Welcome to my blog, which speaks to parents, professionals who work with children, and policy makers. Through stories from my behavioral pediatrics practice (with details changed to protect privacy) I will show how contemporary research in child development can be applied to support parents in their efforts to facilitate their children’s healthy emotional development. I will address factors that converge to obstruct such support. These include limited access to quality mental health care, influences of a powerful health insurance industry and intensive marketing efforts by the pharmaceutical industry.

Friday, November 9, 2012

Infant Mental Health and Child Protection: an Essential Partnership

Michael Bush, a bright, open-minded third-year student at West Virginia University College of Law, contacted me this past summer when, in his role as an editor of the Law Review, he was organizing a symposium on Child Protection in the 21st Century. In our subsequent email conversation he wisely observed that those in the legal profession are often in a position to decide what is "in the best interest of the child" with little substantive understanding of what exactly is in the best interest of the child.  He invited me to share my knowledge as an expert in infant mental health.

This week, his efforts and those of his fellow law review editors-a remarkable group of intelligent and thoughtful young people-came to fruition. It was an extraordinary experience that opened up many opportunities for meaningful collaboration.

 In my presentation I contrasted the historical view of Child Protection as a child-saving service designed to prosecute parents with the model of relationship-focused preventive intervention promoted by the field of infant mental health (those who are interested may see the talk in its entirety on the webcast.)


Rather than giving specific ideas about what to do, I offered a different way to think about work with very troubled families.  While many in the legal profession view their task as "proving what the parent has done wrong," (this is a direct quote from a CPS social worker) I encouraged them to think about creating a "holding environment" where there is room for non-judgmental curiosity about the meaning of behavior. I presented an overview of the research that supports this paradigm.

Many very important things came out of this trip. A number of people from CASA, a non-profit organization in Virginia that supports volunteer advocacy for abused and neglected children, attended my talk. Amber Moore, the editor-in-chief of the Law Review, told me that they had requested my PowerPoint because "they couldn't write fast enough." They want to use what I was teaching to train their volunteer workers. I discovered that people were starved for knowledge about contemporary research in child development in a form that they could understand.

I quoted from my book Keeping Your Child in Mind, explaining that while it was being marketed as a parenting book, it is actually a book about infant mental health written for a general audience. I wrote it with my pediatric and mental health colleagues in mind, but now I see how useful it could be to the legal profession, specifically those working in the area of child protection.

One of my co-presenters was a delightful judge from central West Virginia who has been doing child protection work for over 20 years. He openly admitted to his lack of knowledge on the subject of contemporary child development research and bought 5 copies of my book.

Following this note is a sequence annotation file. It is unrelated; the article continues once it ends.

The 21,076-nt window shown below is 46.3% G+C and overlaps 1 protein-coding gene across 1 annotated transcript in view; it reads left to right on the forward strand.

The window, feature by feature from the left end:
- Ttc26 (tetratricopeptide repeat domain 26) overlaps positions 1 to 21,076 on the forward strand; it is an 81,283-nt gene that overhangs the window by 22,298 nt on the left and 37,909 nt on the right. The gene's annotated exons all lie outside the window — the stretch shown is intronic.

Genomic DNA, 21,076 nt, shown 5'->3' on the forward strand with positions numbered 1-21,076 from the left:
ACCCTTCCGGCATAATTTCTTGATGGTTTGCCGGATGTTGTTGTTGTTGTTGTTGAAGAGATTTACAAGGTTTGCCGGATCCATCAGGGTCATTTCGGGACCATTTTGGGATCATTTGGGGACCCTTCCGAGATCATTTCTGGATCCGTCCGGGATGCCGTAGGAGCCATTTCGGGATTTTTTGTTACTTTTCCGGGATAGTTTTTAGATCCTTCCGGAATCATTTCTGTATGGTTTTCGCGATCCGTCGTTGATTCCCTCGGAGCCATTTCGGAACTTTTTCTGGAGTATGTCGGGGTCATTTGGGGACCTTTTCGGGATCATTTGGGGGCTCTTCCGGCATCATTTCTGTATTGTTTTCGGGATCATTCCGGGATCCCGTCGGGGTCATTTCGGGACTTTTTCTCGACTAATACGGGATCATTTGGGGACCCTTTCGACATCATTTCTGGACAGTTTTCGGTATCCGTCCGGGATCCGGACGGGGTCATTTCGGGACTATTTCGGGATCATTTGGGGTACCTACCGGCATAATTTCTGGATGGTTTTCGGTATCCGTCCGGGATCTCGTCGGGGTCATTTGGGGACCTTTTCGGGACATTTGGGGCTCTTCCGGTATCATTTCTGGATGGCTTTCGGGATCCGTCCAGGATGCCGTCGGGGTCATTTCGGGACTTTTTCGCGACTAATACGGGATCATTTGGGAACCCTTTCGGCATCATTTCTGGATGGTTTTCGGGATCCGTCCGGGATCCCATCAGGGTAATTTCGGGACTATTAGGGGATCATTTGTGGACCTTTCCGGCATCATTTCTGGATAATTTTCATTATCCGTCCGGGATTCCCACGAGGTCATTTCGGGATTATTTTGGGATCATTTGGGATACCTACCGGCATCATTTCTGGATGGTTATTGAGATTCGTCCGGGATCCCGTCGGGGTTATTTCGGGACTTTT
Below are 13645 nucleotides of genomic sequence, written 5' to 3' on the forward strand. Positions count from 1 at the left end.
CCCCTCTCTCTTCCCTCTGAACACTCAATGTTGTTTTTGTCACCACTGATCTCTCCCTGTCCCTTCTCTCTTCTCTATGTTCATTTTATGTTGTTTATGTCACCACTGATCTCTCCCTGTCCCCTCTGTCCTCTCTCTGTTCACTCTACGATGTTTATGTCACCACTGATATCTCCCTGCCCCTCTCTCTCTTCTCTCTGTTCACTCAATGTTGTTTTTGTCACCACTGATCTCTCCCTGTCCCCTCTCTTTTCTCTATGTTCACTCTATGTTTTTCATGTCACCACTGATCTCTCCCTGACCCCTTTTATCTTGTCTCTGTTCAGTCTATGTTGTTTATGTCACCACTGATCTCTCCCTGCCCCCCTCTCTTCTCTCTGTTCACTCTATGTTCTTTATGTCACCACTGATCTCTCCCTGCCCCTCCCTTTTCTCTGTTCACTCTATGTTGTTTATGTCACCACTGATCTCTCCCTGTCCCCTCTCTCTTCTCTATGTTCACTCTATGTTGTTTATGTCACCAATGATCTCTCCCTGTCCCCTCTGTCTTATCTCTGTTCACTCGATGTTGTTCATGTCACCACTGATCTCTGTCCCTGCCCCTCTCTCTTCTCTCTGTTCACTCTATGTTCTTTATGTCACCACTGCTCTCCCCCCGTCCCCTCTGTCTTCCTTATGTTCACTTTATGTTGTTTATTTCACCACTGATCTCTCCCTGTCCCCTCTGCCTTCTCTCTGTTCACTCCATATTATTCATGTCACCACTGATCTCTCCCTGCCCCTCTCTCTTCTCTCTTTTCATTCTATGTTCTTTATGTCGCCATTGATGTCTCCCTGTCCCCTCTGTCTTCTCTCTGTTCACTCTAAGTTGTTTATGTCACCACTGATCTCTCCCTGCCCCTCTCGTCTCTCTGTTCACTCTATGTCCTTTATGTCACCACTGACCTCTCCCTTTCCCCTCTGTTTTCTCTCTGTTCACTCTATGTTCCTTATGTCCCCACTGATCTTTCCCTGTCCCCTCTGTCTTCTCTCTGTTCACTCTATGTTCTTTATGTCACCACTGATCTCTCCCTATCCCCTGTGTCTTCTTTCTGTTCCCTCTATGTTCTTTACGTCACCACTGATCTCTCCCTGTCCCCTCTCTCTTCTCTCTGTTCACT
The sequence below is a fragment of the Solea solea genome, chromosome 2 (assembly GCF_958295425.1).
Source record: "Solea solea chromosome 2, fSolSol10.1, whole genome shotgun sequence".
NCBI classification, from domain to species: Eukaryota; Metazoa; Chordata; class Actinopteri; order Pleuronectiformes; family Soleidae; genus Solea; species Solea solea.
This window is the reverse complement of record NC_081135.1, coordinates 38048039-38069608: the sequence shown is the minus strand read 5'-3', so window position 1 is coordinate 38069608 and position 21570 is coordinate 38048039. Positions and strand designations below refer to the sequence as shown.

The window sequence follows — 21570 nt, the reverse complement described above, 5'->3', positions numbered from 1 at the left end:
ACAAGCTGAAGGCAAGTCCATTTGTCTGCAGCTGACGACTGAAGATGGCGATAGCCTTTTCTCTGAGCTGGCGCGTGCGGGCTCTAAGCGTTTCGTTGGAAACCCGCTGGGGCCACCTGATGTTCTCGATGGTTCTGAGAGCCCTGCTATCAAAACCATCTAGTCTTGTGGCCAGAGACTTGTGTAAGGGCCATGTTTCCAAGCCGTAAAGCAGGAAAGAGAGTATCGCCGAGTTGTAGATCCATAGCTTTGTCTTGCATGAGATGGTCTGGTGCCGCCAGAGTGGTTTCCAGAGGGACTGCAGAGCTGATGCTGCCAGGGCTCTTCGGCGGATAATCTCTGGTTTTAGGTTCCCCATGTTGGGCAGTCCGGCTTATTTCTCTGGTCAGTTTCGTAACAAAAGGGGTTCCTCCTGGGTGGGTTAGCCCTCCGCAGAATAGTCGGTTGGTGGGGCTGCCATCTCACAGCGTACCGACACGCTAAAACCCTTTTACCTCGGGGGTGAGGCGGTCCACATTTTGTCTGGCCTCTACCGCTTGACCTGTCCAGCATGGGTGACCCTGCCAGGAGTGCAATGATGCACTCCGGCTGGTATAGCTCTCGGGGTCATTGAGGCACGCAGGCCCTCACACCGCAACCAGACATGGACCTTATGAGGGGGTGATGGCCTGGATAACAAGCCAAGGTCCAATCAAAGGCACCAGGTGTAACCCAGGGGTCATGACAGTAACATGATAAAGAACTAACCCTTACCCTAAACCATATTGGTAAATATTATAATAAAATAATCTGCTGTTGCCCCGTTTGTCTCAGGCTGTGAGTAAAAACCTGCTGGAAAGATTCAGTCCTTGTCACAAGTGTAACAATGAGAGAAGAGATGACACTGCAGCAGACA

I met a remarkable young woman who, in addition to attending law school, works at the Industrial Home for Youth in Salem, where prior to a recent lawsuit, children as young as 13 were routinely placed in solitary confinement. As part of a law school class, she is drafting a bill to require multidisciplinary meetings every three months for these young offenders, who currently may not meet with anyone who is advocating for them for their entire stay. Because WVU is the only law school in West Virginia, the students' bills are presented to the state legislature, and a percentage of them actually become law. I am hopeful that she and I will keep in touch and that I can support her in her efforts.

As Keynote speaker of the symposium, I have been invited to write a paper for the West Virginia Law Review that will then be available for citation in legal work.  Another of my co-presenters, who spoke about the legal challenges of adolescent parents, already told me that she intends to cite my work.

This trip was well outside my comfort zone. I had never been to West Virginia (or even Pittsburgh-where I had to fly to get there) and certainly had never spoken with an audience of lawyers. My infant mental health colleagues are "my peeps." In a few weeks they will gather in Los Angeles at the wonderful Zero to Three National Training Institute. Sadly, I will miss it, in part because of this trip.

I have often said to my infant mental health colleagues that we need to work on communicating the wealth of ideas that will be presented at that conference widely beyond our borders.  It was like a dream come true to have the opportunity to speak to a group of bright young law students- the future lawmakers and policy makers of our country. The experience left me hungry for more.

1 comment:

  1. Wonderful post and very interesting. However, CASA is a nation wide program of volunteer advocates for children in foster care.

    http://www.casaforchildren.org/site/c.mtJSJ7MPIsE/b.5301295/k.BE9A/Home.htm

    I started volunteering for Boston CASA in 1994 and wonder of wonders, ended up adopting a 7year old from foster care at age 52...my only child. The challenges are many and it's inspiring to hear of all your efforts for traumatized children and their families.

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